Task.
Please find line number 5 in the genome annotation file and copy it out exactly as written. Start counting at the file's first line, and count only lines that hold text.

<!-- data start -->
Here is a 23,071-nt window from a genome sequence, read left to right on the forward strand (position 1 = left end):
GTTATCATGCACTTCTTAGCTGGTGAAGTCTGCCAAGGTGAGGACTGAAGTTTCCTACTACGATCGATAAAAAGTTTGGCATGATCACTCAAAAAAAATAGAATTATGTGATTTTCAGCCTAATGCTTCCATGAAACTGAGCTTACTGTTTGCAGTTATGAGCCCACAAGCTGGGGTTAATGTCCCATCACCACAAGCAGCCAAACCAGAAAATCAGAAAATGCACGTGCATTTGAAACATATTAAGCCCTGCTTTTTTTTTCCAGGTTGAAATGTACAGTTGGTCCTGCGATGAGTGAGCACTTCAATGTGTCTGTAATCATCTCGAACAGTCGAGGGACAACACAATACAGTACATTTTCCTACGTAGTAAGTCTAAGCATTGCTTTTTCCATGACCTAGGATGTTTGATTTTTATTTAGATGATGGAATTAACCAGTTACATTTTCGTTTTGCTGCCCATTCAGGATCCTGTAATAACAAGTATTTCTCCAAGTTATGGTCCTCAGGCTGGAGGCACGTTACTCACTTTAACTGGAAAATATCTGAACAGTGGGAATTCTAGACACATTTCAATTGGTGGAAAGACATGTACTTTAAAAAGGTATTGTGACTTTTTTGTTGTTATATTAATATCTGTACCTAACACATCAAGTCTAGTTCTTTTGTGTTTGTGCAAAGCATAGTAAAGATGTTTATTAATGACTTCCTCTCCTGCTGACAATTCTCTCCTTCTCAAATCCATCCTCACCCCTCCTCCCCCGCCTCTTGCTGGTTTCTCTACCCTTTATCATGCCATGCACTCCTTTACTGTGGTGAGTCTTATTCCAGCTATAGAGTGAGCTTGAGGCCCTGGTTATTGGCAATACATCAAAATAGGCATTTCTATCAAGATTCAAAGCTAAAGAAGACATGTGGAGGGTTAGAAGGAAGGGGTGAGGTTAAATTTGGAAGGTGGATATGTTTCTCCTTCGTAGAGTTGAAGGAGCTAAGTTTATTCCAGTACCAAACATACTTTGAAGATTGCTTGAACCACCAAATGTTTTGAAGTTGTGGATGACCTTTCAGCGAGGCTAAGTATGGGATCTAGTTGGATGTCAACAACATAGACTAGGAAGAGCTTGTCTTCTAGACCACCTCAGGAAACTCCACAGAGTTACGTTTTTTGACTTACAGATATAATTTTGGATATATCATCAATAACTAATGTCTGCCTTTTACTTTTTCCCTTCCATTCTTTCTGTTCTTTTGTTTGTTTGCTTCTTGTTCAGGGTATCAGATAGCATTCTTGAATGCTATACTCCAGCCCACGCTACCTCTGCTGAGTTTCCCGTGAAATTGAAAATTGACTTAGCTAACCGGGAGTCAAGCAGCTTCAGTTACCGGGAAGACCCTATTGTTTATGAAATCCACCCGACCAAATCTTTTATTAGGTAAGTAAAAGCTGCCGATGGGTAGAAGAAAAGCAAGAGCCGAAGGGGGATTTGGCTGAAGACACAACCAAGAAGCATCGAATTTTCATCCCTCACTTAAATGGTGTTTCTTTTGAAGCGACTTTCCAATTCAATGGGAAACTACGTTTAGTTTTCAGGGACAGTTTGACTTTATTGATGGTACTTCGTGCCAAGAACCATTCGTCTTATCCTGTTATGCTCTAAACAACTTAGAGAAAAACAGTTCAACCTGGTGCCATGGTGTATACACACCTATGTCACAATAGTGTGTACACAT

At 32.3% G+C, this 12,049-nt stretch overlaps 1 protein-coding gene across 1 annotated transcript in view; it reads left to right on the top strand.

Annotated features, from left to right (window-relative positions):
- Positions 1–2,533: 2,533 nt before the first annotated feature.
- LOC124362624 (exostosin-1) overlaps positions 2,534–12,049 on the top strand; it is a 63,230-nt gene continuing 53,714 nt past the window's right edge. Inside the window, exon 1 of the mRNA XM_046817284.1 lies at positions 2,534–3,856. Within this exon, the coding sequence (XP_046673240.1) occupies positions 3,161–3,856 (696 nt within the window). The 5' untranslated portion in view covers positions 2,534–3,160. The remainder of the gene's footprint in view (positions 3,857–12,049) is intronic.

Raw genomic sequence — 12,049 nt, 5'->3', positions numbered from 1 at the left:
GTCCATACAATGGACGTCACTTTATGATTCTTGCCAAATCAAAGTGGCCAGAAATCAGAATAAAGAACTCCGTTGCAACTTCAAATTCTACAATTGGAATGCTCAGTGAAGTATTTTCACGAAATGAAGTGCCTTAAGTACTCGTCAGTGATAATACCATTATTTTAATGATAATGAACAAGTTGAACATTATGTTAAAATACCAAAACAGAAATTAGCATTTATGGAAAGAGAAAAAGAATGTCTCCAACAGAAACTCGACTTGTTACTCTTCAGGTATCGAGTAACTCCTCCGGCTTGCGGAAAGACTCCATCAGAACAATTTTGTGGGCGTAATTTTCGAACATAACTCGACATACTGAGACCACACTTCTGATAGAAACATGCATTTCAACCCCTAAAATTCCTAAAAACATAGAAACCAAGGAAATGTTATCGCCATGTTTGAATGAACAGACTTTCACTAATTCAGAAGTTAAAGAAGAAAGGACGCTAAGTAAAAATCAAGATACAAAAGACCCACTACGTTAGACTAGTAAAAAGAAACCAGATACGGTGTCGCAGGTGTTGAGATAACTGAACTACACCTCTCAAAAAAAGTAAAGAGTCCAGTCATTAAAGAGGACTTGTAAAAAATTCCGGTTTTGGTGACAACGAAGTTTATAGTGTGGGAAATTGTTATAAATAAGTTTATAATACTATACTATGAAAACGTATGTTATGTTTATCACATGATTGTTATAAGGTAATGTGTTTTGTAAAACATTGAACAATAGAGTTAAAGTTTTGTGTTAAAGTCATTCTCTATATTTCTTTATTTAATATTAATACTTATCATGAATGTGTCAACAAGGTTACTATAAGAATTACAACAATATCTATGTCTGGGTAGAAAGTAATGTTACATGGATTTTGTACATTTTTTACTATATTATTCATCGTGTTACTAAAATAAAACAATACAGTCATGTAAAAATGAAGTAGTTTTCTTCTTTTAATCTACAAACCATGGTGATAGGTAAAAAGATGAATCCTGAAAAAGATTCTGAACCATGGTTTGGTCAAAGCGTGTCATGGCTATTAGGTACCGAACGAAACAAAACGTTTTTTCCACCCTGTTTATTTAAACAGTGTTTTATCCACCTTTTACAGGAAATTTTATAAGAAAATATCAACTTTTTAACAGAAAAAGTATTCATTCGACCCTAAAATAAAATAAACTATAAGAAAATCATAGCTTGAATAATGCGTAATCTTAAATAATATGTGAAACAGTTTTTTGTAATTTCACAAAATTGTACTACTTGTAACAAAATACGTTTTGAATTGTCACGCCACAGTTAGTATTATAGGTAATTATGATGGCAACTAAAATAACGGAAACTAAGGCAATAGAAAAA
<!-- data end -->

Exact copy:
- Positions 1–2,533: 2,533 nt before the first annotated feature.